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Text Sermons : A.B. Simpson : Finishing Our Work

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It is this thought of finishing things that I think God wants to speak to us about today. We are finishing, this morning, our ministry in this place; at least, we are gathering this Sabbath morning within these walls for the last time. For two years and one month the Lord has permitted us to labor in this place that was built for the worship of God, afterwards given to secular business, and finally, desecrated in the devil’s employ. It has pleased Him by a miracle of providence to give us, just at the time we needed it, this place for His work; and for twenty-five months He has permitted us here to do as much work, perhaps as many churches do in five or six years—a good deal more than I ever did in six or seven years before, even counting by the number of services. We have had about 1,100 religious services in this place within the time I have mentioned. Many of them were for the comfort of Christians and the building up of God’s Church and people, and therefore have not had the same visible results in the way of salvation; but almost every evangelistic service that has ever been held here has been followed by the conversion of souls.

I have made no attempt to keep record of these names, but I should judge that at least as many as a thousand souls every year of our work here--which is only about twenty a week—have been awaked and talked with on the subject of their salvation sometimes a great many more—and very recently, in connection with our mission work, this number has been more than doubled. The Lord has permitted us, during these two years, to bring perhaps many souls to the feet of Jesus, whom we have not been able to follow afterward. God only knows; and I am sure that tens of thousands have come in here once or twice and passed on, having heard the word of eternal life.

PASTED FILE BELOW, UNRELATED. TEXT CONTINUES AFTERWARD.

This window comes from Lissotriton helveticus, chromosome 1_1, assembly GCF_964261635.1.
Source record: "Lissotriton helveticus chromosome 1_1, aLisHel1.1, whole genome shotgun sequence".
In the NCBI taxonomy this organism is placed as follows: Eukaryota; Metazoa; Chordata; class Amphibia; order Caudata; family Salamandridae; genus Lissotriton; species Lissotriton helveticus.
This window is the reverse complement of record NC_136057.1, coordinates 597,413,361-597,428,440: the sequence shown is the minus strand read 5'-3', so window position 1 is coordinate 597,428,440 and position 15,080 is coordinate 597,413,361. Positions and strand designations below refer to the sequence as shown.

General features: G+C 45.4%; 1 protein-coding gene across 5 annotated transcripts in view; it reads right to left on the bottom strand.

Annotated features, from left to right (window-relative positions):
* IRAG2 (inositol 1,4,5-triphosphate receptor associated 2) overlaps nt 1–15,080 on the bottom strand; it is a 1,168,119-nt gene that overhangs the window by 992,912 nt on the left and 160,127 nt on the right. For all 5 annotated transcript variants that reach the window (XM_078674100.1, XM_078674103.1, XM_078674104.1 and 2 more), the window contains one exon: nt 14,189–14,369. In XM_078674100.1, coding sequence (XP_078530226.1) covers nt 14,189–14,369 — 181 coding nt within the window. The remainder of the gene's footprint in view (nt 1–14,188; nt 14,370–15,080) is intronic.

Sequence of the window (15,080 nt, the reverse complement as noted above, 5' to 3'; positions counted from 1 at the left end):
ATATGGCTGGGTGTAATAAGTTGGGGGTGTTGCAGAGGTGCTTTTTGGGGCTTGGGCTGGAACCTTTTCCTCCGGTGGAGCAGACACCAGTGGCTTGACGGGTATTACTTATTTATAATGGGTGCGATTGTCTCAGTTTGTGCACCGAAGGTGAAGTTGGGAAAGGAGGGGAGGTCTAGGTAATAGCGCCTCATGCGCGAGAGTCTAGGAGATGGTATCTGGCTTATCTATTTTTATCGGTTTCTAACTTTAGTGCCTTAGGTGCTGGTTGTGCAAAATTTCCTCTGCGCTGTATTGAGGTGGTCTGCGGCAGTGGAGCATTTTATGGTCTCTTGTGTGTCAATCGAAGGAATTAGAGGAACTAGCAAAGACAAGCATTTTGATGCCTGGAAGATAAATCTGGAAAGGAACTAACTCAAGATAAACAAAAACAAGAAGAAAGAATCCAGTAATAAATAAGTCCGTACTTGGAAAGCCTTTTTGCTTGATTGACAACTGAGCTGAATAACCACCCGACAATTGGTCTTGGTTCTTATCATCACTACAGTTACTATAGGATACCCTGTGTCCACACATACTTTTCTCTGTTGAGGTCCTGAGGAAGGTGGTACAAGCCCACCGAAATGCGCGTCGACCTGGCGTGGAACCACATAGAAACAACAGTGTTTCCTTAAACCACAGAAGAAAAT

I shall never cease to thank God for the wonderful providence that opened this place, and the still more wonderful grace that made it a perfect delight to minister and serve Him here. I thank Him also for the dear people that have gathered, for the laborers that have been always willing to lead souls to Christ, for the way in which He has raised, I think, at least $25,000 in these two years and met the needs of the work without our going to man. I don’t speak at all of the money given for the new tabernacle; I don’t speak of the money given to establish a home and sustain a training college; I don’t speak at all of the work done in connection with the work for which the Lord has made me personally responsible, but for the work of this church God has put in into the hands of you simple people to sustain. I thank Him the more because there has been nothing on our part to cause it; there has been nothing of human ability, but simple dependence in Christ. You know very well the truth given here has been very simple, and wholly designed to lead sinners to Christ and to lead Christians closer to His side. You know there has. been no great business capacity in the management of things, no ecclesiastical experience; we have been simply humble instruments of Christ, and He has seen fit to lead us on and to bless us; and we do this morning give Him all the praise and glory, place ourselves at His feet in great humility, and ask Him to use us. still.